Tuesday, January 13, 2009

Male sexual sweat - women's brains recognize

Below is the press release sent to me that I found very interesting. I hope you do too:

New study by Rice University psychologist finds women's brains recognize, encode smell of male sexual sweat

Rice University
Office of Public Affairs / News & Media Relations

News Release

HOUSTON -- (Jan. 8, 2009) -- A new Rice University study published in the Journal of Neuroscience found that socioemotional meanings, including sexual ones, are conveyed in human sweat.

Denise Chen, assistant professor of psychology at Rice, looked at how the brains of female volunteers processed and encoded the smell of sexual sweat from men. The results of the experiment indicated the brain recognizes chemosensory communication, including human sexual sweat.

Scientists have long known that animals use scent to communicate.

Chen's study represents an effort to expand knowledge of how humans’ sense of smell complement their more powerful senses of sight and hearing.

The experiment directly studied natural human sexual sweat using functional magnetic resonance imaging (fMRI). Nineteen healthy female subjects inhaled olfactory stimuli from four sources, one of which was sweat gathered from sexually aroused males.

The research showed that several parts of the brain are involved in processing the emotional value of the olfactory information. These include the right fusiform region, the right orbitofrontal cortex and the right hypothalamus.

"With the exception of the hypothalamus, neither the orbitofrontal cortex nor the fusiform region is considered to be associated with sexual motivation and behavior," Chen said. "Our results imply that the chemosensory information from natural human sexual sweat is encoded more holistically in the brain rather than specifically for its sexual quality."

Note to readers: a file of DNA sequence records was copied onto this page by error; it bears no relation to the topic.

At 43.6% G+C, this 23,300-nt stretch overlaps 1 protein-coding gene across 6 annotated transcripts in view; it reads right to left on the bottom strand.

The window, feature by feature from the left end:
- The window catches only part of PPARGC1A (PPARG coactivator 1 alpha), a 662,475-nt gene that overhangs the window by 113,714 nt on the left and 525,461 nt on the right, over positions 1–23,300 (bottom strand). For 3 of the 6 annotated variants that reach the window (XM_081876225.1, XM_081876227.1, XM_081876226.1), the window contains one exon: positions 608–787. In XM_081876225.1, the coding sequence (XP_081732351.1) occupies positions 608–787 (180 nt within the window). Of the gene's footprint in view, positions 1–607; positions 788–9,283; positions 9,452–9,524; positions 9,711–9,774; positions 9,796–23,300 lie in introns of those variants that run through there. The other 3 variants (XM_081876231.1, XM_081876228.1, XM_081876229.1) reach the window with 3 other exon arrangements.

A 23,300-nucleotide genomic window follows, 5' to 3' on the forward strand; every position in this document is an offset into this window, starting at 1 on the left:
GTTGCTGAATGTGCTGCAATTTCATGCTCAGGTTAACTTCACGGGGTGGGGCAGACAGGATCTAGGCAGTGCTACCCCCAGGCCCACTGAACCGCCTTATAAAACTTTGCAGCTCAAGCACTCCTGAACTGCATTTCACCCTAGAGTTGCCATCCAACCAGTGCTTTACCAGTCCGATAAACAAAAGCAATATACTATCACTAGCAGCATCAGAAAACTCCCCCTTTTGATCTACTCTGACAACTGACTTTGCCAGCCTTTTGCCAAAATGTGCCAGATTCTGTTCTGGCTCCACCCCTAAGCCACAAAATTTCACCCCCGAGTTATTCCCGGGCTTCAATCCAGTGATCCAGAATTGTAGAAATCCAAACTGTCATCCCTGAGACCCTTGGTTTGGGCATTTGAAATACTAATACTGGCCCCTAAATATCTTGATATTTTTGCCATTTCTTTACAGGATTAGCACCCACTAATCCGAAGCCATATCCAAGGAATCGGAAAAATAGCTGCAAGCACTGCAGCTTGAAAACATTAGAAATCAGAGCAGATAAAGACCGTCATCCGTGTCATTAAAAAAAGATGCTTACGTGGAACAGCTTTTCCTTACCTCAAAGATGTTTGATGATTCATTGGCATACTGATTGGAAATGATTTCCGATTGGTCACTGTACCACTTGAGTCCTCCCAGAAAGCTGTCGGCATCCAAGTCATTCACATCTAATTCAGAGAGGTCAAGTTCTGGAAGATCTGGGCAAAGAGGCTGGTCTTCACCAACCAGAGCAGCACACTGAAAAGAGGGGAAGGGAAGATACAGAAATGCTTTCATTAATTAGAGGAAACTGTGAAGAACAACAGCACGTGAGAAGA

Humans are evolved to respond to salient socioemotional information.

Distinctive neural mechanisms underlie the processing of emotions in facial and vocal expressions. The findings help explain the neural mechanism for human social chemosignals.

The understanding of human smell at the neural level is still at the beginning stage. The present work is the first fMRI study of human social chemosignals.

The research, co-authored by Chen and Wen Zhou, graduate student in the Psychology Department, appeared in the December 31 issue of Journal of Neuroscience.

The research was supported in part by the National Institutes of Health.

Who Knew?
Located in Houston, Rice University is consistently ranked one of America's best teaching and research universities. Known for its "unconventional wisdom," Rice is distinguished by its: size -- 3,001 undergraduates and 2,144 graduate students; selectivity --12 applicants for each place in the freshman class; resources -- an undergraduate student-to-faculty ratio of 5-to-1; sixth largest endowment per student among American private research universities; residential college system, which builds communities that are both close-knit and diverse; and collaborative culture, which crosses disciplines, integrates teaching and research, and intermingles undergraduate and graduate work.


Nicole Austin said...

Interesting. So sweat produced, say from exercise, smells different than sweat produced when aroused?

Hmm...I guess that makes sense. Personally I am more likely to be willing to touch a man who is sweay from sex than one who is sweaty from the gym. LOL!

N.J.Walters said...


Minx Malone said...

Dang, can I get a job researching stuff like this?

This is interesting though.